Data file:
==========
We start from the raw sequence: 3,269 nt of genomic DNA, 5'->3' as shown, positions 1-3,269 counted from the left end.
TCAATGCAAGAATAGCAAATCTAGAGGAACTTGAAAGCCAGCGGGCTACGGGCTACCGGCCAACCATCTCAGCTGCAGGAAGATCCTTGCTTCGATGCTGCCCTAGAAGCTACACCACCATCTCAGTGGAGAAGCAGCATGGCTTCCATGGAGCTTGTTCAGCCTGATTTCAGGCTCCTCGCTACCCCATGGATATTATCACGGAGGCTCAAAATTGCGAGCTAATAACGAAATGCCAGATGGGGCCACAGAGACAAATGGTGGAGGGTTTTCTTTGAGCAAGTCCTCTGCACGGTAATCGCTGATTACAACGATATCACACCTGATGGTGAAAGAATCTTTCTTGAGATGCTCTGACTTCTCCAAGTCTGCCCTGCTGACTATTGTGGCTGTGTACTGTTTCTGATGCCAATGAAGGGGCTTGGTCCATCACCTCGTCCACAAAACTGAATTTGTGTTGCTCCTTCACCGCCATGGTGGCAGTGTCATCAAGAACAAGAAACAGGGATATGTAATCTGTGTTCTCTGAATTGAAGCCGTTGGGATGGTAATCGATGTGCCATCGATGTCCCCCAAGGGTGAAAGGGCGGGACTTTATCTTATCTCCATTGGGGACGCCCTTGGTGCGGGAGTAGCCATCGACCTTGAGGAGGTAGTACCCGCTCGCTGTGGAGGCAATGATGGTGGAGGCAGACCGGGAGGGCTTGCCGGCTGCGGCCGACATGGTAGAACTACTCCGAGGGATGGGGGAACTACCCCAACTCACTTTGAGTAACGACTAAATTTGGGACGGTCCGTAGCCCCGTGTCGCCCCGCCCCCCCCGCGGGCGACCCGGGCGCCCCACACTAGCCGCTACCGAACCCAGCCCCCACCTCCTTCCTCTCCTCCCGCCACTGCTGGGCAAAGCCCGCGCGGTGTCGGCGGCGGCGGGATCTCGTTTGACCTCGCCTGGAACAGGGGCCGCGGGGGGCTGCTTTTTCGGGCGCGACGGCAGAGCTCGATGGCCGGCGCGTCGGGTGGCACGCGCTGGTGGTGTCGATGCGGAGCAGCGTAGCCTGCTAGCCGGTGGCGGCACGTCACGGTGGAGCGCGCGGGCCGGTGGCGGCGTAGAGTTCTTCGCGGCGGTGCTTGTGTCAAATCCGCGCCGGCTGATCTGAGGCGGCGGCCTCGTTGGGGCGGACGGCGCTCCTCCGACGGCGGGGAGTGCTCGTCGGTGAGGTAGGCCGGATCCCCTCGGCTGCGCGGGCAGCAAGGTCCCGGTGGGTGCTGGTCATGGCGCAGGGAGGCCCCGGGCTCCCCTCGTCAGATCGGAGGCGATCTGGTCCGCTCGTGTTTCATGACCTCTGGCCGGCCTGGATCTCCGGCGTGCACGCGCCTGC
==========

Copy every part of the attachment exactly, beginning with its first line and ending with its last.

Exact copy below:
We start from the raw sequence: 3,269 nt of genomic DNA, 5'->3' as shown, positions 1-3,269 counted from the left end.
TCAATGCAAGAATAGCAAATCTAGAGGAACTTGAAAGCCAGCGGGCTACGGGCTACCGGCCAACCATCTCAGCTGCAGGAAGATCCTTGCTTCGATGCTGCCCTAGAAGCTACACCACCATCTCAGTGGAGAAGCAGCATGGCTTCCATGGAGCTTGTTCAGCCTGATTTCAGGCTCCTCGCTACCCCATGGATATTATCACGGAGGCTCAAAATTGCGAGCTAATAACGAAATGCCAGATGGGGCCACAGAGACAAATGGTGGAGGGTTTTCTTTGAGCAAGTCCTCTGCACGGTAATCGCTGATTACAACGATATCACACCTGATGGTGAAAGAATCTTTCTTGAGATGCTCTGACTTCTCCAAGTCTGCCCTGCTGACTATTGTGGCTGTGTACTGTTTCTGATGCCAATGAAGGGGCTTGGTCCATCACCTCGTCCACAAAACTGAATTTGTGTTGCTCCTTCACCGCCATGGTGGCAGTGTCATCAAGAACAAGAAACAGGGATATGTAATCTGTGTTCTCTGAATTGAAGCCGTTGGGATGGTAATCGATGTGCCATCGATGTCCCCCAAGGGTGAAAGGGCGGGACTTTATCTTATCTCCATTGGGGACGCCCTTGGTGCGGGAGTAGCCATCGACCTTGAGGAGGTAGTACCCGCTCGCTGTGGAGGCAATGATGGTGGAGGCAGACCGGGAGGGCTTGCCGGCTGCGGCCGACATGGTAGAACTACTCCGAGGGATGGGGGAACTACCCCAACTCACTTTGAGTAACGACTAAATTTGGGACGGTCCGTAGCCCCGTGTCGCCCCGCCCCCCCCGCGGGCGACCCGGGCGCCCCACACTAGCCGCTACCGAACCCAGCCCCCACCTCCTTCCTCTCCTCCCGCCACTGCTGGGCAAAGCCCGCGCGGTGTCGGCGGCGGCGGGATCTCGTTTGACCTCGCCTGGAACAGGGGCCGCGGGGGGCTGCTTTTTCGGGCGCGACGGCAGAGCTCGATGGCCGGCGCGTCGGGTGGCACGCGCTGGTGGTGTCGATGCGGAGCAGCGTAGCCTGCTAGCCGGTGGCGGCACGTCACGGTGGAGCGCGCGGGCCGGTGGCGGCGTAGAGTTCTTCGCGGCGGTGCTTGTGTCAAATCCGCGCCGGCTGATCTGAGGCGGCGGCCTCGTTGGGGCGGACGGCGCTCCTCCGACGGCGGGGAGTGCTCGTCGGTGAGGTAGGCCGGATCCCCTCGGCTGCGCGGGCAGCAAGGTCCCGGTGGGTGCTGGTCATGGCGCAGGGAGGCCCCGGGCTCCCCTCGTCAGATCGGAGGCGATCTGGTCCGCTCGTGTTTCATGACCTCTGGCCGGCCTGGATCTCCGGCGTGCACGCGCCTGC